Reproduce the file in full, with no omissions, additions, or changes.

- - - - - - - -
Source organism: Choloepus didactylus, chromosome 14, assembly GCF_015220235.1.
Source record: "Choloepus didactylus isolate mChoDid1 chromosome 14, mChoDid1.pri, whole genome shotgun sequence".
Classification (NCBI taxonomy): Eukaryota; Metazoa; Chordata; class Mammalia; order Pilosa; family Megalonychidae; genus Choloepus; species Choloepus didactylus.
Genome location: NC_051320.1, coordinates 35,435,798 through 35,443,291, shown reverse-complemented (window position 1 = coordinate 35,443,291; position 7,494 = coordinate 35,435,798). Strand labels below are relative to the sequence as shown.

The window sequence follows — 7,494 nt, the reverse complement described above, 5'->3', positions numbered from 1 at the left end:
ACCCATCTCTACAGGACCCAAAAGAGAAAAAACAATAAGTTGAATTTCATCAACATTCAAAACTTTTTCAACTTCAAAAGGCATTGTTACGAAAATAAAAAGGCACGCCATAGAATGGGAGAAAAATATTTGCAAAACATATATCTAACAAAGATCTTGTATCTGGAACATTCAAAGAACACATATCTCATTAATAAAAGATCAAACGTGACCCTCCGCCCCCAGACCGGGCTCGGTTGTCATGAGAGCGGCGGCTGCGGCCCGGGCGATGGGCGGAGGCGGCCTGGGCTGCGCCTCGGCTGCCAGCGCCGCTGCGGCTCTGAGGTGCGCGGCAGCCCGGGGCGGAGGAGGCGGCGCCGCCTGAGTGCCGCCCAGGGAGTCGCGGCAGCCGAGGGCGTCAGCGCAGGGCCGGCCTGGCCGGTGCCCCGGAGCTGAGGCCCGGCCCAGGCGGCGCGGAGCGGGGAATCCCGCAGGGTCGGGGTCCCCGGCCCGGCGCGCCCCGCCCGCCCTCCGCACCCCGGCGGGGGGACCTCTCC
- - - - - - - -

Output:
Source organism: Choloepus didactylus, chromosome 14, assembly GCF_015220235.1.
Source record: "Choloepus didactylus isolate mChoDid1 chromosome 14, mChoDid1.pri, whole genome shotgun sequence".
Classification (NCBI taxonomy): Eukaryota; Metazoa; Chordata; class Mammalia; order Pilosa; family Megalonychidae; genus Choloepus; species Choloepus didactylus.
Genome location: NC_051320.1, coordinates 35,435,798 through 35,443,291, shown reverse-complemented (window position 1 = coordinate 35,443,291; position 7,494 = coordinate 35,435,798). Strand labels below are relative to the sequence as shown.

The window sequence follows — 7,494 nt, the reverse complement described above, 5'->3', positions numbered from 1 at the left end:
ACCCATCTCTACAGGACCCAAAAGAGAAAAAACAATAAGTTGAATTTCATCAACATTCAAAACTTTTTCAACTTCAAAAGGCATTGTTACGAAAATAAAAAGGCACGCCATAGAATGGGAGAAAAATATTTGCAAAACATATATCTAACAAAGATCTTGTATCTGGAACATTCAAAGAACACATATCTCATTAATAAAAGATCAAACGTGACCCTCCGCCCCCAGACCGGGCTCGGTTGTCATGAGAGCGGCGGCTGCGGCCCGGGCGATGGGCGGAGGCGGCCTGGGCTGCGCCTCGGCTGCCAGCGCCGCTGCGGCTCTGAGGTGCGCGGCAGCCCGGGGCGGAGGAGGCGGCGCCGCCTGAGTGCCGCCCAGGGAGTCGCGGCAGCCGAGGGCGTCAGCGCAGGGCCGGCCTGGCCGGTGCCCCGGAGCTGAGGCCCGGCCCAGGCGGCGCGGAGCGGGGAATCCCGCAGGGTCGGGGTCCCCGGCCCGGCGCGCCCCGCCCGCCCTCCGCACCCCGGCGGGGGGACCTCTCC